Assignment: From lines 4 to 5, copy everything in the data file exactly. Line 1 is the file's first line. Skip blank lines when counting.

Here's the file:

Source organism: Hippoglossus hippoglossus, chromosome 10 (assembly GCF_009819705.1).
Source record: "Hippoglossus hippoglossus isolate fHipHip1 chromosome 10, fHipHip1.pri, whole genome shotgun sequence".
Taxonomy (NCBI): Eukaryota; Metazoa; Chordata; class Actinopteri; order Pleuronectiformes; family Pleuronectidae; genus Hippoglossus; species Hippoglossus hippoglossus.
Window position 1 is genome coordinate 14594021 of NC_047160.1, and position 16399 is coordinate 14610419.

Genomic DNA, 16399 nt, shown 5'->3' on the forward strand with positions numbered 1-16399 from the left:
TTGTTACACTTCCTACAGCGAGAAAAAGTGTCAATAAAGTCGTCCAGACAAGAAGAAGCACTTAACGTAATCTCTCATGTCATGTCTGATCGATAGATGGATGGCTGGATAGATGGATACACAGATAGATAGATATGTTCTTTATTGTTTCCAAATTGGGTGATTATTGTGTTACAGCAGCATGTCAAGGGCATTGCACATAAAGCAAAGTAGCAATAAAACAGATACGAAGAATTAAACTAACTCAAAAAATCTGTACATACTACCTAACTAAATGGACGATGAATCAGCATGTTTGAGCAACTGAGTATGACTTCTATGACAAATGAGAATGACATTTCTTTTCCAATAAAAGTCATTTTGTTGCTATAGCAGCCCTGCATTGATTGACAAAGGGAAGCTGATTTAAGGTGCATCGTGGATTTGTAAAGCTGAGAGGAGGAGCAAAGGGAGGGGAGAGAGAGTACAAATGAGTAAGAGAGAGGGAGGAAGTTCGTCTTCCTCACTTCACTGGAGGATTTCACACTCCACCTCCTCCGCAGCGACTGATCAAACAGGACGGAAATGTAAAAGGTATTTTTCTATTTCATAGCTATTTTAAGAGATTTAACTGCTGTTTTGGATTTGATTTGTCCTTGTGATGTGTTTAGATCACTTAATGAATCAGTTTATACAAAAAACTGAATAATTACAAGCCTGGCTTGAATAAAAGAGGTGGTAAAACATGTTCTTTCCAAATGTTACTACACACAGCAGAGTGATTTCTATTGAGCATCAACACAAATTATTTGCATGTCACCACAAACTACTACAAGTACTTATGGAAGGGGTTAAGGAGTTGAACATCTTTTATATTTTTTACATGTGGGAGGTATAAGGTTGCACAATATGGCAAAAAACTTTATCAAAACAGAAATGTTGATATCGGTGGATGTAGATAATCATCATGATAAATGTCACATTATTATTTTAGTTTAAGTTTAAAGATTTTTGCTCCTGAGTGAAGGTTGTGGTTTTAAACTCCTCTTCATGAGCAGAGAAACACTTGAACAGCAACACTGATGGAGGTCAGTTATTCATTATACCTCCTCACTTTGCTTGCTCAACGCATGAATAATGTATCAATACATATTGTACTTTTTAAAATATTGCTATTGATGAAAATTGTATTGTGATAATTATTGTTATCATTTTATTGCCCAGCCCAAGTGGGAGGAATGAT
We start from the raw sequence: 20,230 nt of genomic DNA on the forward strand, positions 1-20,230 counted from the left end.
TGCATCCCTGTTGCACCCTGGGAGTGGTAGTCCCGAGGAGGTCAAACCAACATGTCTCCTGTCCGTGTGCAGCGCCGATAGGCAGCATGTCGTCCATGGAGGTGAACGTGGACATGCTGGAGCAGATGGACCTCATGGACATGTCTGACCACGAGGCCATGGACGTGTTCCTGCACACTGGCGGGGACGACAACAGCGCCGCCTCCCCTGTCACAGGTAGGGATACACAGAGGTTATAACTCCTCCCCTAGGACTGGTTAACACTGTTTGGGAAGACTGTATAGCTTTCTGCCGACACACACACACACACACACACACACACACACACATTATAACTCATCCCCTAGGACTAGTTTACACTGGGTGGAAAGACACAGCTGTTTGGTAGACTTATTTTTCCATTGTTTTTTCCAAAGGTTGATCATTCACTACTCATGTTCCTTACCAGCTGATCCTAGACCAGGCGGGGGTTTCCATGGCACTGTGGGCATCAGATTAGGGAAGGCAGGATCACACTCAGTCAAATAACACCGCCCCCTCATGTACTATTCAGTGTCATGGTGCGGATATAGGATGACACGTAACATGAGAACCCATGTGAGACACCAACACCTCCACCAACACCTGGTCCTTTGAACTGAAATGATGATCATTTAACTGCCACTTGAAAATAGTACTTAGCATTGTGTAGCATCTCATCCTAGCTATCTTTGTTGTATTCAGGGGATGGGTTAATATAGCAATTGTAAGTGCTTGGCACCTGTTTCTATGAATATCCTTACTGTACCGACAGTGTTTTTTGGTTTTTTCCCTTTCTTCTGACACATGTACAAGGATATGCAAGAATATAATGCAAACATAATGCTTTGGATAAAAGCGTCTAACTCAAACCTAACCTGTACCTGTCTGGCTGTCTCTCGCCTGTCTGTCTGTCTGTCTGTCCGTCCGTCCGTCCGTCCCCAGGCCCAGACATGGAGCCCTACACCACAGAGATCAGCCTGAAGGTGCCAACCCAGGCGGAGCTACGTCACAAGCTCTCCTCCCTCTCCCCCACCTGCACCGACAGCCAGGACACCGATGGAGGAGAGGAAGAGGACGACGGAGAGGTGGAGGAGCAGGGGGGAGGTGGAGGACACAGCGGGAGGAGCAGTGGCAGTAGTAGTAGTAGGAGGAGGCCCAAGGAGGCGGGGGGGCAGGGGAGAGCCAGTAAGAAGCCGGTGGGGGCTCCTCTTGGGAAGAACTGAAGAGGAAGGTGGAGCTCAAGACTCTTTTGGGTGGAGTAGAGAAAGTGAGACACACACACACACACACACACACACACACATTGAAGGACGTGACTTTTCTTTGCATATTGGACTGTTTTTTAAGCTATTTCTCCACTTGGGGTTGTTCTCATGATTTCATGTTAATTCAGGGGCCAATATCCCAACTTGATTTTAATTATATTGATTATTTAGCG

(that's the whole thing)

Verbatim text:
Window position 1 is genome coordinate 14594021 of NC_047160.1, and position 16399 is coordinate 14610419.

Genomic DNA, 16399 nt, shown 5'->3' on the forward strand with positions numbered 1-16399 from the left: